Gore says focused on urgent climate change issues
PALO ALTO, California (Reuters) - Former U.S. Vice President Al Gore, winner of the Nobel Peace Prize on Friday, stressed the urgency of his work on climate change and said he was getting straight back to work on the issue.
"We have to quickly find a way to change the world's consciousness about exactly what we're facing," Gore told reporters in Palo Alto, appearing in public nearly nine hours after the award was announced in Oslo.
Gore shared the Nobel prize with the U.N. climate panel for their work helping galvanize international action against global warming.
"It is the most dangerous challenge we've ever faced but it is also the greatest opportunity that we have ever had to make changes that we should be making for other reasons anyway," Gore said.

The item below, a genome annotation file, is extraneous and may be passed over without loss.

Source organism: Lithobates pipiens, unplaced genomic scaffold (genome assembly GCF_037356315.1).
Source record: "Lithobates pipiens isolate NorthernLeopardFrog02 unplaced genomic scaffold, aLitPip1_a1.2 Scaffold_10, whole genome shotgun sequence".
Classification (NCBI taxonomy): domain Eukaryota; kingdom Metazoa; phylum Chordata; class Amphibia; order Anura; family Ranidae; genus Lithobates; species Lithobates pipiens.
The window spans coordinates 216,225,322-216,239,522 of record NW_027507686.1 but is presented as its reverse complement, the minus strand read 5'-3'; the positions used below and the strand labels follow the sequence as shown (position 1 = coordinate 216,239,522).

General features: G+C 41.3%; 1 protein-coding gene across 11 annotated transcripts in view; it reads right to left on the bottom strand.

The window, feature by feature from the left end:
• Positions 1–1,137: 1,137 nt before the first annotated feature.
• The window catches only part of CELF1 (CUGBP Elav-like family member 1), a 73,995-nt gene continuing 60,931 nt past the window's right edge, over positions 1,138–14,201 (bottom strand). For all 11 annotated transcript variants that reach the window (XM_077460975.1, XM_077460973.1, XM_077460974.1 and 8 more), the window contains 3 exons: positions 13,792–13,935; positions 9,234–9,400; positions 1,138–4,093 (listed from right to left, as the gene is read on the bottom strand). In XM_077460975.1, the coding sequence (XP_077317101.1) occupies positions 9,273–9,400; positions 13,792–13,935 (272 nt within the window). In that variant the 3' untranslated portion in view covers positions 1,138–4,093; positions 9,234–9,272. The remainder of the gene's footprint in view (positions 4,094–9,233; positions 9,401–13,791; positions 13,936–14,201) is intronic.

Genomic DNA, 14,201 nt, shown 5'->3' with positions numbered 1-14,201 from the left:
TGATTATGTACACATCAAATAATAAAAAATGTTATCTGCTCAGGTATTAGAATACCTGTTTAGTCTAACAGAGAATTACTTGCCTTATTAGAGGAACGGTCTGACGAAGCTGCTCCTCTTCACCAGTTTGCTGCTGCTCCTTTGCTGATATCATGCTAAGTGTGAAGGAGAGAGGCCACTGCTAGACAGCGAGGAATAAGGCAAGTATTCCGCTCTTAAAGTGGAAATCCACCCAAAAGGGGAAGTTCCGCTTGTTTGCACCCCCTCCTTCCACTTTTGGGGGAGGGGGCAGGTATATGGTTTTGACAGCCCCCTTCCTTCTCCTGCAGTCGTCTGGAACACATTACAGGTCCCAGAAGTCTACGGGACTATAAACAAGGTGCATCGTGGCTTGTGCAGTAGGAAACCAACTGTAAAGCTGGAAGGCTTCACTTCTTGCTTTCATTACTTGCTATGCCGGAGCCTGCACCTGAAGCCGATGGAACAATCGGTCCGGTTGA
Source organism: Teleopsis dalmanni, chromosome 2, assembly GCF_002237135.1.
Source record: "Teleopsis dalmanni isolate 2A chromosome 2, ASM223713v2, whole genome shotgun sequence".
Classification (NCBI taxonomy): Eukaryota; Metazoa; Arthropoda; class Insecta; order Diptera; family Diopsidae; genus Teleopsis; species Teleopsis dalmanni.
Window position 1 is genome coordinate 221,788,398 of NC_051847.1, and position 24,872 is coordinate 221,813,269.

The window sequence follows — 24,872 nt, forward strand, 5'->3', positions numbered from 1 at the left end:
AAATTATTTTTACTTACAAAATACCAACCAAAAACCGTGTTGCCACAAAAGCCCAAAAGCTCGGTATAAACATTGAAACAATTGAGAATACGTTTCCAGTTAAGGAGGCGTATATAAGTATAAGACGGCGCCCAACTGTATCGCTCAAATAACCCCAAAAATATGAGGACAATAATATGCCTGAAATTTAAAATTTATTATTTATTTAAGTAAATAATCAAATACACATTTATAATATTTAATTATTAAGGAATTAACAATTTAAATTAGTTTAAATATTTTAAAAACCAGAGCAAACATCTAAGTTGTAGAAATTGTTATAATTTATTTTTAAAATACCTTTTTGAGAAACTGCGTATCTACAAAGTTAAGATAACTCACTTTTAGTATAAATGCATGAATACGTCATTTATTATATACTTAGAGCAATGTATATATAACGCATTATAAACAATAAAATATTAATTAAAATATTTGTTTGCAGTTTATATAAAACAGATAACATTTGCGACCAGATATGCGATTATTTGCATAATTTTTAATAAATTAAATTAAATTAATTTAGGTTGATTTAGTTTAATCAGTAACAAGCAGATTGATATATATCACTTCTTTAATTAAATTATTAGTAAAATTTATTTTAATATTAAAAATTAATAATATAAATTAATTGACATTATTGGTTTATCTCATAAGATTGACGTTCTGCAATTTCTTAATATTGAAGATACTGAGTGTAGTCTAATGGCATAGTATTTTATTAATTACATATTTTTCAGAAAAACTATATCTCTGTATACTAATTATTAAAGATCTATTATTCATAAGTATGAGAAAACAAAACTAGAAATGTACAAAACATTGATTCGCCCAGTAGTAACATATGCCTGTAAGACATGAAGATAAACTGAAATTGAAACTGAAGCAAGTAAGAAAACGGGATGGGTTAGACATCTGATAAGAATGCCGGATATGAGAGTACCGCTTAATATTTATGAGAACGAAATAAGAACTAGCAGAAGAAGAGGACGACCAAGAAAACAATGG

"This is a chance to elevate global consciousness about the challenges that we face now."
"I'm going back to work right now. This is just the beginning," Gore added, before leaving the room and taking no questions.
That left unanswered a question on the minds of many in the United States after his Nobel win: would Gore, a Democrat who narrowly lost the 2000 presidential election to George W. Bush, jump in to join a crowded Democratic field of candidates ahead of the November 2008 presidential election.
Gore has made it known he is not interested, although some Democratic activists are campaigning for him to get into the race, and the Nobel award on Friday further fueled their hopes.
(Additional reporting by Doina Chiacu in Washington)